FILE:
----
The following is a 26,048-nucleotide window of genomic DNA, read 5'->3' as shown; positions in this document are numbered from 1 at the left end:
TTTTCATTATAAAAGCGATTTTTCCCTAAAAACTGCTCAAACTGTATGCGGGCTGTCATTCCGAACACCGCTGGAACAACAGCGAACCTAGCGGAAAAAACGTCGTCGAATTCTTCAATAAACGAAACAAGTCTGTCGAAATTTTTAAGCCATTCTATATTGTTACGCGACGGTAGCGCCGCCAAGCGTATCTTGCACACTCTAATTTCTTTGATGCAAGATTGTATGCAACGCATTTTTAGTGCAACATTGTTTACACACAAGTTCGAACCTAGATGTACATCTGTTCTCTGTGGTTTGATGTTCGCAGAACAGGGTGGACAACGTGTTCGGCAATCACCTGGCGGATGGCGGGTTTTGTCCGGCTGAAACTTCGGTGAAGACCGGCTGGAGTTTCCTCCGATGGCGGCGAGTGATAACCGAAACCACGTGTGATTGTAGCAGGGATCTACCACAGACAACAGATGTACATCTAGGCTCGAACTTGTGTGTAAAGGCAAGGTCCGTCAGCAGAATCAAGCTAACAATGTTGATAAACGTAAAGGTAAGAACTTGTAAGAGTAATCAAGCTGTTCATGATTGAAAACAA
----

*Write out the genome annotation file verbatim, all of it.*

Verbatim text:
The following is a 26,048-nucleotide window of genomic DNA, read 5'->3' as shown; positions in this document are numbered from 1 at the left end:
TTTTCATTATAAAAGCGATTTTTCCCTAAAAACTGCTCAAACTGTATGCGGGCTGTCATTCCGAACACCGCTGGAACAACAGCGAACCTAGCGGAAAAAACGTCGTCGAATTCTTCAATAAACGAAACAAGTCTGTCGAAATTTTTAAGCCATTCTATATTGTTACGCGACGGTAGCGCCGCCAAGCGTATCTTGCACACTCTAATTTCTTTGATGCAAGATTGTATGCAACGCATTTTTAGTGCAACATTGTTTACACACAAGTTCGAACCTAGATGTACATCTGTTCTCTGTGGTTTGATGTTCGCAGAACAGGGTGGACAACGTGTTCGGCAATCACCTGGCGGATGGCGGGTTTTGTCCGGCTGAAACTTCGGTGAAGACCGGCTGGAGTTTCCTCCGATGGCGGCGAGTGATAACCGAAACCACGTGTGATTGTAGCAGGGATCTACCACAGACAACAGATGTACATCTAGGCTCGAACTTGTGTGTAAAGGCAAGGTCCGTCAGCAGAATCAAGCTAACAATGTTGATAAACGTAAAGGTAAGAACTTGTAAGAGTAATCAAGCTGTTCATGATTGAAAACAA